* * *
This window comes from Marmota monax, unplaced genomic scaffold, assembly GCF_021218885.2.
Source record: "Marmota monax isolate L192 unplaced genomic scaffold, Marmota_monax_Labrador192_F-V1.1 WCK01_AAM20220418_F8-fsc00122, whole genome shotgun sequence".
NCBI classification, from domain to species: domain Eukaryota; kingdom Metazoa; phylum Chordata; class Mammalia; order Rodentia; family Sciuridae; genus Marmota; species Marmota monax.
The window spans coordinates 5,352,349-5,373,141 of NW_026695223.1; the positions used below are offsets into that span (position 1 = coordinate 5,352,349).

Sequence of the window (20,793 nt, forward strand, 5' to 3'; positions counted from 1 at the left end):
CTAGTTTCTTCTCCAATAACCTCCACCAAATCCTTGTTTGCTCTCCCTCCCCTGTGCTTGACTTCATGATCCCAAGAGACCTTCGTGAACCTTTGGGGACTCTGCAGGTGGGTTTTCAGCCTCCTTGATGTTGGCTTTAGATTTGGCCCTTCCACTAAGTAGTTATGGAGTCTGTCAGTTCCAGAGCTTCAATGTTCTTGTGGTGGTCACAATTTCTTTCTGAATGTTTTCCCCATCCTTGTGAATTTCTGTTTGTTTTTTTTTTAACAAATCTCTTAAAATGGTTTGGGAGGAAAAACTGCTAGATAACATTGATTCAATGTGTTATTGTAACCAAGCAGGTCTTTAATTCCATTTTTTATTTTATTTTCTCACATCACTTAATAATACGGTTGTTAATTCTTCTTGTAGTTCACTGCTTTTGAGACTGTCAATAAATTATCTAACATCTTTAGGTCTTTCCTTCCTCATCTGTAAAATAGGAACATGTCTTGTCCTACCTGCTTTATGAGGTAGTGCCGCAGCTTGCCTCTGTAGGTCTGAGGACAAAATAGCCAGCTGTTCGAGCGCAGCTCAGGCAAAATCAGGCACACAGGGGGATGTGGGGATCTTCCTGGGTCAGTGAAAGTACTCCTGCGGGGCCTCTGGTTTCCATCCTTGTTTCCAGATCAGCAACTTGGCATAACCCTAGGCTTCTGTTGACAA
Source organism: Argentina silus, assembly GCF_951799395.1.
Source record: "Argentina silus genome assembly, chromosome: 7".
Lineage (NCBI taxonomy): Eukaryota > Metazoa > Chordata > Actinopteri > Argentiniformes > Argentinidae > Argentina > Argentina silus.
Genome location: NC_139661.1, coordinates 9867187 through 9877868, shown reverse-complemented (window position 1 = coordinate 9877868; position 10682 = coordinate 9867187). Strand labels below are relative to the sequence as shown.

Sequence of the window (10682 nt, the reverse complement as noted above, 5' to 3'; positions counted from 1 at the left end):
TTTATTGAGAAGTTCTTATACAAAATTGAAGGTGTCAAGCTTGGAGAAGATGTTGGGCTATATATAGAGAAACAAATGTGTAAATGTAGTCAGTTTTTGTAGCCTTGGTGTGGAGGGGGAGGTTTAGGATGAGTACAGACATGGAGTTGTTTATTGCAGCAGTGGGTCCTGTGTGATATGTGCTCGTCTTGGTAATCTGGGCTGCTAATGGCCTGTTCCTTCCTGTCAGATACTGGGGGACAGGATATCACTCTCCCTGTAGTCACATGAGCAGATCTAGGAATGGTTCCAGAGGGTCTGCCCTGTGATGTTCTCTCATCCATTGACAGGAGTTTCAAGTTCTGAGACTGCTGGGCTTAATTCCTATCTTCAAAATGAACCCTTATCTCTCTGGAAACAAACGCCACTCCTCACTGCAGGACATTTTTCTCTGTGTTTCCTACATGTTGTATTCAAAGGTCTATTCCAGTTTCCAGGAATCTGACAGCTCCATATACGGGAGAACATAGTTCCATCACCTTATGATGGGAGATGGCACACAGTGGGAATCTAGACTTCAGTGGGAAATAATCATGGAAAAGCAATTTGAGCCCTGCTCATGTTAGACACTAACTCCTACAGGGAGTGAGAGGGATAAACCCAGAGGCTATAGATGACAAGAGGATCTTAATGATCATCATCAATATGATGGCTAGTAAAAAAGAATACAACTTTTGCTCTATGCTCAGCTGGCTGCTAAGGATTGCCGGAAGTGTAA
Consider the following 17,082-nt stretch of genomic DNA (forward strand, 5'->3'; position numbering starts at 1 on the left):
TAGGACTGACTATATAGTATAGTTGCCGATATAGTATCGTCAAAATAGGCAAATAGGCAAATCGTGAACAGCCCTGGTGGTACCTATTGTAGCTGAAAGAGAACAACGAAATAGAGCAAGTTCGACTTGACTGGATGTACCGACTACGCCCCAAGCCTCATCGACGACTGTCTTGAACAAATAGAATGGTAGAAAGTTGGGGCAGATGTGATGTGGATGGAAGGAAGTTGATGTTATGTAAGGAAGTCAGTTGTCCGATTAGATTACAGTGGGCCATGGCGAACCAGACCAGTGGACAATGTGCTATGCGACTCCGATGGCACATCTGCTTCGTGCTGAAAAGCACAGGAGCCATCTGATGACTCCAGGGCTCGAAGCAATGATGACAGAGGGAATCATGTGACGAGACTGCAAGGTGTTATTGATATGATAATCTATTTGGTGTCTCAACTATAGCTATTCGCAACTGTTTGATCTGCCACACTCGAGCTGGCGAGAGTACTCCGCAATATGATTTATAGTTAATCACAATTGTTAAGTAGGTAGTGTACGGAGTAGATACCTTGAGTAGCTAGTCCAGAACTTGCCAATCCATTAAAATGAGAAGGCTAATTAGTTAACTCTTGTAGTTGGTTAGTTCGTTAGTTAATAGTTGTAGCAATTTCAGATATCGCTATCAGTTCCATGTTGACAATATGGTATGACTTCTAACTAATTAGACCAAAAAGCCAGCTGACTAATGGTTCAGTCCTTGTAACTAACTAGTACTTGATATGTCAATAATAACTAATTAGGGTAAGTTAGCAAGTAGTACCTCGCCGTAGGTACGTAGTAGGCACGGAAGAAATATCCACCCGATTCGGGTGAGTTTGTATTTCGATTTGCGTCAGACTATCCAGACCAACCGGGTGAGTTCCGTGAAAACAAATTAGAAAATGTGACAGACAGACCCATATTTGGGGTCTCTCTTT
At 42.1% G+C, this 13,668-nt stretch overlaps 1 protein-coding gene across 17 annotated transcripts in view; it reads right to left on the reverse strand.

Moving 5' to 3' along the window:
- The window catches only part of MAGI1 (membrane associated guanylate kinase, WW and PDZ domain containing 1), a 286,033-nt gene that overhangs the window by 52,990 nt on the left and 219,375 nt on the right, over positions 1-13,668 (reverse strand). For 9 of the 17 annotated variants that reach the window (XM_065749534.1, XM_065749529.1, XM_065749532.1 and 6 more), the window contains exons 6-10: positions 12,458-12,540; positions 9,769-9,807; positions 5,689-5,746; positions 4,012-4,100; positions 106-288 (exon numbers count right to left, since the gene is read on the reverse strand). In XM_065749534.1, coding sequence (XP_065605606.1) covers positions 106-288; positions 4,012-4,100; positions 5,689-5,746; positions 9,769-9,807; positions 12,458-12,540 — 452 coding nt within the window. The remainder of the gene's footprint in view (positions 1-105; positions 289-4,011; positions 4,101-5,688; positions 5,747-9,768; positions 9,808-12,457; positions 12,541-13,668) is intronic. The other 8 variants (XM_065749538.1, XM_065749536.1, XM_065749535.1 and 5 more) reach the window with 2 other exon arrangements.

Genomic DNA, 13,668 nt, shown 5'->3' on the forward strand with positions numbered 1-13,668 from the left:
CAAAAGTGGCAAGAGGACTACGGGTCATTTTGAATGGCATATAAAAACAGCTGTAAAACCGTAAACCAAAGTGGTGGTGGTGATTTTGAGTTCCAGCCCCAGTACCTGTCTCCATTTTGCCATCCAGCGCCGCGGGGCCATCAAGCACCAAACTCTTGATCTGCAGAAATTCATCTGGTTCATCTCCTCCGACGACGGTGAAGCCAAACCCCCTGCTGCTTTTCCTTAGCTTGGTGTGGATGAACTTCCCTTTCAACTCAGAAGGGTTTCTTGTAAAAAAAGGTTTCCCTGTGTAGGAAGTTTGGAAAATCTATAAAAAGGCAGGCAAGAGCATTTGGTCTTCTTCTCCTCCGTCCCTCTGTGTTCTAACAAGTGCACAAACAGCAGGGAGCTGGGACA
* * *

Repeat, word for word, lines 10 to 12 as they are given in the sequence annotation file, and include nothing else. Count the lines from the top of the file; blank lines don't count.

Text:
Genome location: NC_139661.1, coordinates 9867187 through 9877868, shown reverse-complemented (window position 1 = coordinate 9877868; position 10682 = coordinate 9867187). Strand labels below are relative to the sequence as shown.

Sequence of the window (10682 nt, the reverse complement as noted above, 5' to 3'; positions counted from 1 at the left end):
TTTATTGAGAAGTTCTTATACAAAATTGAAGGTGTCAAGCTTGGAGAAGATGTTGGGCTATATATAGAGAAACAAATGTGTAAATGTAGTCAGTTTTTGTAGCCTTGGTGTGGAGGGGGAGGTTTAGGATGAGTACAGACATGGAGTTGTTTATTGCAGCAGTGGGTCCTGTGTGATATGTGCTCGTCTTGGTAATCTGGGCTGCTAATGGCCTGTTCCTTCCTGTCAGATACTGGGGGACAGGATATCACTCTCCCTGTAGTCACATGAGCAGATCTAGGAATGGTTCCAGAGGGTCTGCCCTGTGATGTTCTCTCATCCATTGACAGGAGTTTCAAGTTCTGAGACTGCTGGGCTTAATTCCTATCTTCAAAATGAACCCTTATCTCTCTGGAAACAAACGCCACTCCTCACTGCAGGACATTTTTCTCTGTGTTTCCTACATGTTGTATTCAAAGGTCTATTCCAGTTTCCAGGAATCTGACAGCTCCATATACGGGAGAACATAGTTCCATCACCTTATGATGGGAGATGGCACACAGTGGGAATCTAGACTTCAGTGGGAAATAATCATGGAAAAGCAATTTGAGCCCTGCTCATGTTAGACACTAACTCCTACAGGGAGTGAGAGGGATAAACCCAGAGGCTATAGATGACAAGAGGATCTTAATGATCATCATCAATATGATGGCTAGTAAAAAAGAATACAACTTTTGCTCTATGCTCAGCTGGCTGCTAAGGATTGCCGGAAGTGTAA